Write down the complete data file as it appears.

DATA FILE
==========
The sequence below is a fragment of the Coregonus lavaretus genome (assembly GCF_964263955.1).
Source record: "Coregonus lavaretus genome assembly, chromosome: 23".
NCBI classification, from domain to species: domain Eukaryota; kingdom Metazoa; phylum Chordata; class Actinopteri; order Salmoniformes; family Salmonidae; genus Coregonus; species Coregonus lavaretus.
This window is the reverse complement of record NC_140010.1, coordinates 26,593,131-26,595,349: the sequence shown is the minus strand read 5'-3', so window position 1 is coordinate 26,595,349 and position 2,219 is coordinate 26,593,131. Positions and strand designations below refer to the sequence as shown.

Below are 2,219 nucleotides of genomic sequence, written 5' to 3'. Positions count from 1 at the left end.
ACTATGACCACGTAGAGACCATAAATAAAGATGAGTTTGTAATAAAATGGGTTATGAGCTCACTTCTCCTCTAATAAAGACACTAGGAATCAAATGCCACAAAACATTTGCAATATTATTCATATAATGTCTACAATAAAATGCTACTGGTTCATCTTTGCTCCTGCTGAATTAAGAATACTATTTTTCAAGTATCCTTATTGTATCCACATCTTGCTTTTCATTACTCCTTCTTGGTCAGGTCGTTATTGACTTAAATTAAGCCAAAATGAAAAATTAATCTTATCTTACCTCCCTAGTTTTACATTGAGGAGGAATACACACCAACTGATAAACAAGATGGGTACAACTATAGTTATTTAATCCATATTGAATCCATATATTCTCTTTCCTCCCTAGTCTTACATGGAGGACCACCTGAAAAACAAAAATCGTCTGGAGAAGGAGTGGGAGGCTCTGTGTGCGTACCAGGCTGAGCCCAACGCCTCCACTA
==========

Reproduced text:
The sequence below is a fragment of the Coregonus lavaretus genome (assembly GCF_964263955.1).
Source record: "Coregonus lavaretus genome assembly, chromosome: 23".
NCBI classification, from domain to species: domain Eukaryota; kingdom Metazoa; phylum Chordata; class Actinopteri; order Salmoniformes; family Salmonidae; genus Coregonus; species Coregonus lavaretus.
This window is the reverse complement of record NC_140010.1, coordinates 26,593,131-26,595,349: the sequence shown is the minus strand read 5'-3', so window position 1 is coordinate 26,595,349 and position 2,219 is coordinate 26,593,131. Positions and strand designations below refer to the sequence as shown.

Below are 2,219 nucleotides of genomic sequence, written 5' to 3'. Positions count from 1 at the left end.
ACTATGACCACGTAGAGACCATAAATAAAGATGAGTTTGTAATAAAATGGGTTATGAGCTCACTTCTCCTCTAATAAAGACACTAGGAATCAAATGCCACAAAACATTTGCAATATTATTCATATAATGTCTACAATAAAATGCTACTGGTTCATCTTTGCTCCTGCTGAATTAAGAATACTATTTTTCAAGTATCCTTATTGTATCCACATCTTGCTTTTCATTACTCCTTCTTGGTCAGGTCGTTATTGACTTAAATTAAGCCAAAATGAAAAATTAATCTTATCTTACCTCCCTAGTTTTACATTGAGGAGGAATACACACCAACTGATAAACAAGATGGGTACAACTATAGTTATTTAATCCATATTGAATCCATATATTCTCTTTCCTCCCTAGTCTTACATGGAGGACCACCTGAAAAACAAAAATCGTCTGGAGAAGGAGTGGGAGGCTCTGTGTGCGTACCAGGCTGAGCCCAACGCCTCCACTA